Folks, taking care of prisoners is not a popular political issue. However, every so often Alabama politicians pragmatically have to acquiesce to the mandates of federal judges and grant our transgressing citizens their rights as determined by the courts.

Federal courts have determined our felons deserve the rights to adequate imprisonment. You just cannot log them in, lock them up and give them a basic bunk and rations three times a day. Courts want them to have sufficient space and access to mental health care.

Some state prison systems have come under a federal court order and been given instructions on how to run their prisons and how to treat prisoners without regard to how much it costs. We in Alabama know that all too well. We went down that road a few years ago with Judge Frank Johnson.

We are headed in the same direction again. Alabama, like many states, has prison overcrowding and violence problems. Just as the legislature began preparing its budgets for the coming year, the Department of Justice, with all our U.S. Attorneys in concurrence, sent Alabama a clear message the state’s overcrowded and understaffed correctional system is in incredibly poor physical shape.

In a precise outline, the DOJ clearly defines the remedies the state must take to avoid federal intervention. This detailed report focuses on the most acute problems — sexual abuse, drug trade and extortion, and the lack of adequate mental health for prisoners which is causing a high suicide rate. Federal investigators clearly said the prisons are so dangerous there is reasonable cause to believe that the state is in violation of the U.S. Constitution.

The DOJ’s outline clarified to the state the overcrowding problem will and should be addressed by additional prisons. However, the report further said new facilities will not resolve the contributing factors to the overall unconstitutional conditions.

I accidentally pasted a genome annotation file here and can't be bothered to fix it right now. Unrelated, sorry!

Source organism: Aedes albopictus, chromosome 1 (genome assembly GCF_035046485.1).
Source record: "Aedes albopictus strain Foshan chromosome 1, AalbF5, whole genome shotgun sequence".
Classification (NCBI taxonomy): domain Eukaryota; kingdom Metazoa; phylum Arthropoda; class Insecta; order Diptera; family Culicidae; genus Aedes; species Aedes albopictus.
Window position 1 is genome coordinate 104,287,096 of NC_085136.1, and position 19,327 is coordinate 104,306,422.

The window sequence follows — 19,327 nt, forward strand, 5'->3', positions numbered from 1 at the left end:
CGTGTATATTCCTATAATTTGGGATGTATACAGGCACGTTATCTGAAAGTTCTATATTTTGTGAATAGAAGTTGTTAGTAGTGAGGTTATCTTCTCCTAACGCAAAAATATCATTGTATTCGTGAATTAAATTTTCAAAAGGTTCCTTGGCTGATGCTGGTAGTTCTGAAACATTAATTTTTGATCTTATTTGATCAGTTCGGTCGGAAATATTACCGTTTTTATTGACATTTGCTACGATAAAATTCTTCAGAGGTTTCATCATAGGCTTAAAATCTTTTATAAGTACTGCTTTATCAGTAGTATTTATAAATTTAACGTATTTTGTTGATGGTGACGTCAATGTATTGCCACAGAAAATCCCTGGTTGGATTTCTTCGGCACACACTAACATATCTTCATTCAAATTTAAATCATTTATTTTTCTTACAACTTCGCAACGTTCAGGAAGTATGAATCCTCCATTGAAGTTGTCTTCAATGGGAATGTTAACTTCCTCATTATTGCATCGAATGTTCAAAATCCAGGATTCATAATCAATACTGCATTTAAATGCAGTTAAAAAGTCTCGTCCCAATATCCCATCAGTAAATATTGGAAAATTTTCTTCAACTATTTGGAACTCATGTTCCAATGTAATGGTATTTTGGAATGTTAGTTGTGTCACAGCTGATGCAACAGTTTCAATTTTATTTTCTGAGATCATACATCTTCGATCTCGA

Judge Myron Thompson has been overseeing the mental health issues in the prisons for several years. The legislature has shown Thompson a good faith effort toward remedying our prison shortcomings and he has responded with leniency.

In 2015, the legislature passed criminal justice reform legislation that greatly reduced the number of inmates in Alabama from nearly 200 percent of capacity to about 160 percent.

First on most wish lists for prisons is increasing our staffing levels and improving the pay scale for correctional officers; Alabama prison guards are the lowest paid in the nation. Rep. Steve Clouse (R-Ozark), who chairs the General Fund Budget Committee, dropped an extra $80 million into the budget last year for increased prison personnel spending. Even then, as Clouse told a Dothan Chamber Commerce group in February, “People are not beating down doors to be prison guards.”

The Alabama Department of Corrections is asking for a sizeable increase this year to hire additional correctional officers and it will probably be granted.

Gov. Kay Ivey quickly responded to the DOJ report by saying she is committed to working with the federal government to address the problems. The governor said she is proceeding with her plan to build new prisons, which is expected to cost $1 billion. This is validation her initial plan to build new prisons is the right path. The problem in the legislature is paying for and deciding where to locate the new prisons.

Any new plan to build or lease new prisons must be coupled with sentencing reform which is being implemented in many states. This reform must include a revised sentencing structure and some inclusion of alternative sentencing options to the state penitentiary system for offenders who pose no threat of violence to society.

A good example is currently under Alabama law, the second time a person is caught in possession of marijuana they are charged with a felony and then under the “three strikes” law someone could be sent to prison for life after three felony violations for smoking marijuana. Marijuana use should probably not result in a felony conviction unless it is for trafficking.

State Sen. Cam Ward (R-Alabaster) has done a yeoman’s job leading Alabama’s criminal justice reform efforts. He will be at the forefront of the prisons working with Gov. Ivey.

Steve Flowers served 16 years in the legislature and can be reached at www.steveflowers.us.